Reflecting on 2015 and what we’ve built over the last couple of years, I started thinking about Red5 Pro and the reasons why we built it in the first place. So I figured I should write a post.
Why did we spend so much time and energy building this thing? Not only did we see that there was a trend of people wanting to make new mobile experiences based on live streaming like Periscope and Meerkat, but we also weren’t happy with the developer tools available to build these kinds of experiences. We saw two approaches towards creating live streaming tools for developers, and we didn’t like what we saw with either approach. First, we have media servers doing a poor job of supporting mobile, and… well, anything but Adobe Flash. Then second, we saw platform as a service companies providing good, but very limited tools.
One thing is increasingly clear–traditional media servers by themselves aren’t sufficient for building a live streaming app today. Why? Because all of them focus on the server side, and they rely on others to do the client. It’s not a full stack solution, and when you don’t control both the client and server endpoints, things can get messy rather quickly.
So, what is the origin of this issue? It’s because the servers, when they were originally designed, were relying on Flash as the client. This makes sense, because at the time Flash was the only viable client for streaming. Now of course, the world has shifted to other platforms. iOS, Android, and even modern browsers on the desktop don’t properly support Flash; the direction is towards native apps or WebRTC.
Before we came out with Red5 Pro, if you wanted to build your own mobile streaming app you would need to find a useable SDK for iOS and for Android. You would then need to install something like Wowza on the server and stream to that with your 3rd party SDK. What we found is that many of the open source SDKs weren’t well supported, and the paid ones just didn’t work that well. The flaws were obvious: they lacked flexibility and extensibility, and they all relied on RTMP, an older Flash based protocol. We decided this just wasn’t acceptable.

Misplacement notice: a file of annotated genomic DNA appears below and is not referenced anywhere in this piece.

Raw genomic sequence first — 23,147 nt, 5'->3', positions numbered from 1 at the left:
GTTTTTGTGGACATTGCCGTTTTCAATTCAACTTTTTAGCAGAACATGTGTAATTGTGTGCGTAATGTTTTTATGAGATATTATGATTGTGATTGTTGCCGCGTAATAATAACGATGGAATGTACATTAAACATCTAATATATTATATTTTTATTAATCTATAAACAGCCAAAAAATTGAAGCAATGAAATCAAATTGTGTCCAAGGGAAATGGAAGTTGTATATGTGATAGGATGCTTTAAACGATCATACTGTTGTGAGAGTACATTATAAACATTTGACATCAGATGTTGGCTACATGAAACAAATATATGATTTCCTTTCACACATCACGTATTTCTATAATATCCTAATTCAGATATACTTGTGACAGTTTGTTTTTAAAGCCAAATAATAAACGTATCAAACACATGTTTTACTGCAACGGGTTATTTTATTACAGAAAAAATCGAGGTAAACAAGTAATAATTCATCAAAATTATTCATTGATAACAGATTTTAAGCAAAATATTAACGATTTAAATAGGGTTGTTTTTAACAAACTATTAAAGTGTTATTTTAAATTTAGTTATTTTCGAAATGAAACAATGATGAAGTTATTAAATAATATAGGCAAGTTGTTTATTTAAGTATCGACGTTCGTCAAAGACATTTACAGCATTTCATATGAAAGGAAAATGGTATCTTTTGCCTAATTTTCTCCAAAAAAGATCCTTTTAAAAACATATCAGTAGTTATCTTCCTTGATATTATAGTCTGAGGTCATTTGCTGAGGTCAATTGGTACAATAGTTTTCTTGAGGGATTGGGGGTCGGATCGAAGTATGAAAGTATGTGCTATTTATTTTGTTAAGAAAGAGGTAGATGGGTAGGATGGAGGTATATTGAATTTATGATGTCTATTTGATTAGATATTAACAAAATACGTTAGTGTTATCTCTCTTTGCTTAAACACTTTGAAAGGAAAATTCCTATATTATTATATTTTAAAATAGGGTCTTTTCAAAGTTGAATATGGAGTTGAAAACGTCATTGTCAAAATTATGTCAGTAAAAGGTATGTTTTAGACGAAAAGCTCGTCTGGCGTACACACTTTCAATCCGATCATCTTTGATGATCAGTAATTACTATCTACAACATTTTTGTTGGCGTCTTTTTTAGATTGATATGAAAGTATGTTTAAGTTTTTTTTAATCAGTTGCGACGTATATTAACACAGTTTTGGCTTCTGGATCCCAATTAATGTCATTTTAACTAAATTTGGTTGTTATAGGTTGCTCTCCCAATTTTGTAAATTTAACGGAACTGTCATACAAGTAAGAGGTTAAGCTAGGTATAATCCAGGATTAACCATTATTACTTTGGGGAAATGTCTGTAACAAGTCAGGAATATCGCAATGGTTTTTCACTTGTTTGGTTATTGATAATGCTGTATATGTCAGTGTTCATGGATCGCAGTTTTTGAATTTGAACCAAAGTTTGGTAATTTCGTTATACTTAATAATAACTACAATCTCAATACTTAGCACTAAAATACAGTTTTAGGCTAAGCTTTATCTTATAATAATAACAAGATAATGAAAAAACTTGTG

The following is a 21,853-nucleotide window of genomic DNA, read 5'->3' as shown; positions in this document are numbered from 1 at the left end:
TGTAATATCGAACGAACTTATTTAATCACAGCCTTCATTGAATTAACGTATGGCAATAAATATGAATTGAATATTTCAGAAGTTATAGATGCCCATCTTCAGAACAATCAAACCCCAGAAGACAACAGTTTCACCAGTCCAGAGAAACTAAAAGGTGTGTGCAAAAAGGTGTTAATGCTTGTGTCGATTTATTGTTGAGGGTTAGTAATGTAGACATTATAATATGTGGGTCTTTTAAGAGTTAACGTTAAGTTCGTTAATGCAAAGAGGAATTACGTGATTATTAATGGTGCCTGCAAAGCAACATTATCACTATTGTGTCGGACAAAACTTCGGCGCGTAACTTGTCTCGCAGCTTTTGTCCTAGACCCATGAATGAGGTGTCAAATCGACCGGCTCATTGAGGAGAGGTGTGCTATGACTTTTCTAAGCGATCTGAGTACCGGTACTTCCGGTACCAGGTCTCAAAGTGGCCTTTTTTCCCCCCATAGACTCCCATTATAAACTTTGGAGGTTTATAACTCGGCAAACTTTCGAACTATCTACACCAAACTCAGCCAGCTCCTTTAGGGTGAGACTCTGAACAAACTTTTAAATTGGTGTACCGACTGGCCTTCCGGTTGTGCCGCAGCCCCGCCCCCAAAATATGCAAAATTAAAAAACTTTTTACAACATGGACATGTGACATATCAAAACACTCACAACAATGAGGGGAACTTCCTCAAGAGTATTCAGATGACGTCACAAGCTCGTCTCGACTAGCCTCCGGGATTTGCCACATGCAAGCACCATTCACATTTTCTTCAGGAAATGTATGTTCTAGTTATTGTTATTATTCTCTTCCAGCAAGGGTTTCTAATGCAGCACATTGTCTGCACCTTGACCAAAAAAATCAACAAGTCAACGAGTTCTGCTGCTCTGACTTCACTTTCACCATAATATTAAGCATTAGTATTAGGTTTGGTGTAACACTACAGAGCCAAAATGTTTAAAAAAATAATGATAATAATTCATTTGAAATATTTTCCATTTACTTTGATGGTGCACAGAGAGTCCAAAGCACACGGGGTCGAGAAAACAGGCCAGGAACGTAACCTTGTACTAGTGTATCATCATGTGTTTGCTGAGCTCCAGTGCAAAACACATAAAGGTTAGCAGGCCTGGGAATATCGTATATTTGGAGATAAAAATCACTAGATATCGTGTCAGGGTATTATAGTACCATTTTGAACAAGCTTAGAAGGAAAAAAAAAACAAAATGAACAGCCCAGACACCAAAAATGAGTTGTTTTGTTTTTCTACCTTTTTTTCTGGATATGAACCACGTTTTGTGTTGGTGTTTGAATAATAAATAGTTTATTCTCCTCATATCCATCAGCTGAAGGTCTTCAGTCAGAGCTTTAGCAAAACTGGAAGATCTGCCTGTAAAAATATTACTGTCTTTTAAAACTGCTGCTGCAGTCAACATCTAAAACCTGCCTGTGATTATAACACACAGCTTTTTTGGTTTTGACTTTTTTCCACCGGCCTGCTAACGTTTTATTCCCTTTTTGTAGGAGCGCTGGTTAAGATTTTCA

The other trend we saw happening for live streaming solutions was the advent of hosted PaaS (Platform as a Service) products. Companies like LiveStream and TokBox are a few of the best ones in this category. What we found is that these solutions don’t provide enough control for the developer. Companies like TokBox have done a good job providing easy-to-use SDKs and make it super simple to setup since you don’t need to install the server–but this comes with a price.
Lack of control is a big one.
You have to rely on what the platform gives you. Either you are forced to include advertising in your streams, or you can’t easily modify portions of the SDK to grab a video source other than the device’s camera. Maybe it’s latency you are having trouble with like with Kickflip, or it could be a whole number of things that you want to do with your app that the provider’s SDK won’t allow you to do.
The PaaS solutions are also harder to scale and will cost more if you do achieve massive scale. The primary issue here is that you are basically locked into them handling the server for you. There is simply no way to host it where you want it. You can’t modify the server program easily to do things like live transcoding, moving recorded files to S3 buckets, integrating third party software like FFMPEG, etc. To make it worse, some companies can’t use cloud solutions and need to be deployed on networks that they control. Do you think your bank is going to allow video calls about proprietary financial information to flow through a 3rd party that they don’t control? How about medical software? I don’t think so–good luck getting around HIPAA.
Another thing to consider is that the major cloud hosting platforms offer credits to startups, and it would make sense to be able to easily move between platforms to take advantage of these deals (think of it like how consumers switch cable providers to get better deals). We designed Red5 Pro to be hosting agnostic so that where you host your solution is up to you.